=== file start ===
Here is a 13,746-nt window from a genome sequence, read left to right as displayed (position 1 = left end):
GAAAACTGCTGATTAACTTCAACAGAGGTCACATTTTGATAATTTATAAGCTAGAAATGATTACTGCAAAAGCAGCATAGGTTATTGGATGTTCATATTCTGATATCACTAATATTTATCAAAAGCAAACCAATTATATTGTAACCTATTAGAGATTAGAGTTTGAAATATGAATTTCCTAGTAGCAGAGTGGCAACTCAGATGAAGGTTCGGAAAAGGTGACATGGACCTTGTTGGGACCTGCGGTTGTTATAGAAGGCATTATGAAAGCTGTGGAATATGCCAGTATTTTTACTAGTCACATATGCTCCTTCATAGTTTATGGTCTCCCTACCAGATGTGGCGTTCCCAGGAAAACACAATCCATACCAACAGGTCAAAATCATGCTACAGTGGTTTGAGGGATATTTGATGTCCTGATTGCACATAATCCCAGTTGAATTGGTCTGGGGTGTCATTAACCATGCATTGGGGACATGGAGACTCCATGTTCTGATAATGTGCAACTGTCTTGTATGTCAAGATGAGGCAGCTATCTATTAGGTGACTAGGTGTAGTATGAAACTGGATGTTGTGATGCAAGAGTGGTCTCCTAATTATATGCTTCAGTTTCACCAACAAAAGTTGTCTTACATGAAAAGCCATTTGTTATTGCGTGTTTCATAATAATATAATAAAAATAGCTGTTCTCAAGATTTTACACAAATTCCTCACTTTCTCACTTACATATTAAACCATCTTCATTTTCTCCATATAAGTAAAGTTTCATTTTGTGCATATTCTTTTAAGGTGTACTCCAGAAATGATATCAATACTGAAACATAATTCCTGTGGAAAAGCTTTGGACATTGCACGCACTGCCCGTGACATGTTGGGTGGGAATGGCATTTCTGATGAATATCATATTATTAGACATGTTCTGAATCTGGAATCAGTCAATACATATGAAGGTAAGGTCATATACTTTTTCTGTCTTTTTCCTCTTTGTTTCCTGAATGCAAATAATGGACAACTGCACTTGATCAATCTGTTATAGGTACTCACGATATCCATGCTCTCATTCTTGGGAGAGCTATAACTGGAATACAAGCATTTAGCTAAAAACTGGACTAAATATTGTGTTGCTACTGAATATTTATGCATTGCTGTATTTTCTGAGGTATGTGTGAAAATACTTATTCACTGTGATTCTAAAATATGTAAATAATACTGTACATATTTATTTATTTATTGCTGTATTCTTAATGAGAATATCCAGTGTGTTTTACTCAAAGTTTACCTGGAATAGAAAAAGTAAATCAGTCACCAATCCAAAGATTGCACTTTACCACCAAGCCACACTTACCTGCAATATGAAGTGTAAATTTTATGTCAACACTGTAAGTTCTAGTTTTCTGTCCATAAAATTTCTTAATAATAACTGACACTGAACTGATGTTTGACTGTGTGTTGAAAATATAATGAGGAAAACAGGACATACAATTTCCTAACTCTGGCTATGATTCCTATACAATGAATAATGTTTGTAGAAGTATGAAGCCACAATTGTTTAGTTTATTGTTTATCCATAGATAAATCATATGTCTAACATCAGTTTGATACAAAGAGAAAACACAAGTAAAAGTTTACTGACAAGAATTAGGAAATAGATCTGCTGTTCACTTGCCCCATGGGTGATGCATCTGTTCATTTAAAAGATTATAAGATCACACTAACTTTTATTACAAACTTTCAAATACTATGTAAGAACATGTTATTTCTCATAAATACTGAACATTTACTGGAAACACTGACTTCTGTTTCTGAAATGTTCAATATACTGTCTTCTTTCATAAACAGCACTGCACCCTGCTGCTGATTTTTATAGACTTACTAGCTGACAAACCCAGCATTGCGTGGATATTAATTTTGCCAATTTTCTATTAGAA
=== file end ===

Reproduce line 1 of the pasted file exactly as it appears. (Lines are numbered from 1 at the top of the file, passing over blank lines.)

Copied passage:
Here is a 13,746-nt window from a genome sequence, read left to right as displayed (position 1 = left end):